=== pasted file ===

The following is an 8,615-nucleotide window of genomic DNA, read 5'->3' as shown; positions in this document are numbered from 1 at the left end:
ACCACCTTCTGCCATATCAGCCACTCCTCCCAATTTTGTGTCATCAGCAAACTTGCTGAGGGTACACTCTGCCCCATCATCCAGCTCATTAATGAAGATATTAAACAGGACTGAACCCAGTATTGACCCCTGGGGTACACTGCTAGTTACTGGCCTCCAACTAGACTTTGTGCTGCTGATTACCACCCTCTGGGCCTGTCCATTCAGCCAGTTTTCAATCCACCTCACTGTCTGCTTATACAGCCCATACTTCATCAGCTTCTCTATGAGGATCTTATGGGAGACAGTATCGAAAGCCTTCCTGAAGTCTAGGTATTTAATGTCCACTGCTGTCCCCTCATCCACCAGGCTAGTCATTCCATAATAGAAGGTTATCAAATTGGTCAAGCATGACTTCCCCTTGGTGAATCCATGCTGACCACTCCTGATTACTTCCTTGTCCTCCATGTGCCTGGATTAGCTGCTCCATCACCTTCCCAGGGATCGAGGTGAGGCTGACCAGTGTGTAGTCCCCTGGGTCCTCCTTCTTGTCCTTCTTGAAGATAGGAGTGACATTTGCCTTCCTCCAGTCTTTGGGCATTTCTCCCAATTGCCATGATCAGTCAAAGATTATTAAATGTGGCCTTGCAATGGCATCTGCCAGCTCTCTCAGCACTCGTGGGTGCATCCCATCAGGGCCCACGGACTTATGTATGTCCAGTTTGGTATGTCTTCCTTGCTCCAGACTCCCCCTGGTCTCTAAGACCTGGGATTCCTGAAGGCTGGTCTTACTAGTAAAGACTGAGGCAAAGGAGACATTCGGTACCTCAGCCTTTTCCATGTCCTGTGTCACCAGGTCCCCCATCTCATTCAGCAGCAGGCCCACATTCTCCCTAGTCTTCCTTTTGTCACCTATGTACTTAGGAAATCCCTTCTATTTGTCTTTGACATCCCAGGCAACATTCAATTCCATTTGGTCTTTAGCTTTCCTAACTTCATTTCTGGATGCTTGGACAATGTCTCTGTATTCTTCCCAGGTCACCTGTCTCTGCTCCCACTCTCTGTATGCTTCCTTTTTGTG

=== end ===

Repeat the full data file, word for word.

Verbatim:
The following is an 8,615-nucleotide window of genomic DNA, read 5'->3' as shown; positions in this document are numbered from 1 at the left end:
ACCACCTTCTGCCATATCAGCCACTCCTCCCAATTTTGTGTCATCAGCAAACTTGCTGAGGGTACACTCTGCCCCATCATCCAGCTCATTAATGAAGATATTAAACAGGACTGAACCCAGTATTGACCCCTGGGGTACACTGCTAGTTACTGGCCTCCAACTAGACTTTGTGCTGCTGATTACCACCCTCTGGGCCTGTCCATTCAGCCAGTTTTCAATCCACCTCACTGTCTGCTTATACAGCCCATACTTCATCAGCTTCTCTATGAGGATCTTATGGGAGACAGTATCGAAAGCCTTCCTGAAGTCTAGGTATTTAATGTCCACTGCTGTCCCCTCATCCACCAGGCTAGTCATTCCATAATAGAAGGTTATCAAATTGGTCAAGCATGACTTCCCCTTGGTGAATCCATGCTGACCACTCCTGATTACTTCCTTGTCCTCCATGTGCCTGGATTAGCTGCTCCATCACCTTCCCAGGGATCGAGGTGAGGCTGACCAGTGTGTAGTCCCCTGGGTCCTCCTTCTTGTCCTTCTTGAAGATAGGAGTGACATTTGCCTTCCTCCAGTCTTTGGGCATTTCTCCCAATTGCCATGATCAGTCAAAGATTATTAAATGTGGCCTTGCAATGGCATCTGCCAGCTCTCTCAGCACTCGTGGGTGCATCCCATCAGGGCCCACGGACTTATGTATGTCCAGTTTGGTATGTCTTCCTTGCTCCAGACTCCCCCTGGTCTCTAAGACCTGGGATTCCTGAAGGCTGGTCTTACTAGTAAAGACTGAGGCAAAGGAGACATTCGGTACCTCAGCCTTTTCCATGTCCTGTGTCACCAGGTCCCCCATCTCATTCAGCAGCAGGCCCACATTCTCCCTAGTCTTCCTTTTGTCACCTATGTACTTAGGAAATCCCTTCTATTTGTCTTTGACATCCCAGGCAACATTCAATTCCATTTGGTCTTTAGCTTTCCTAACTTCATTTCTGGATGCTTGGACAATGTCTCTGTATTCTTCCCAGGTCACCTGTCTCTGCTCCCACTCTCTGTATGCTTCCTTTTTGTG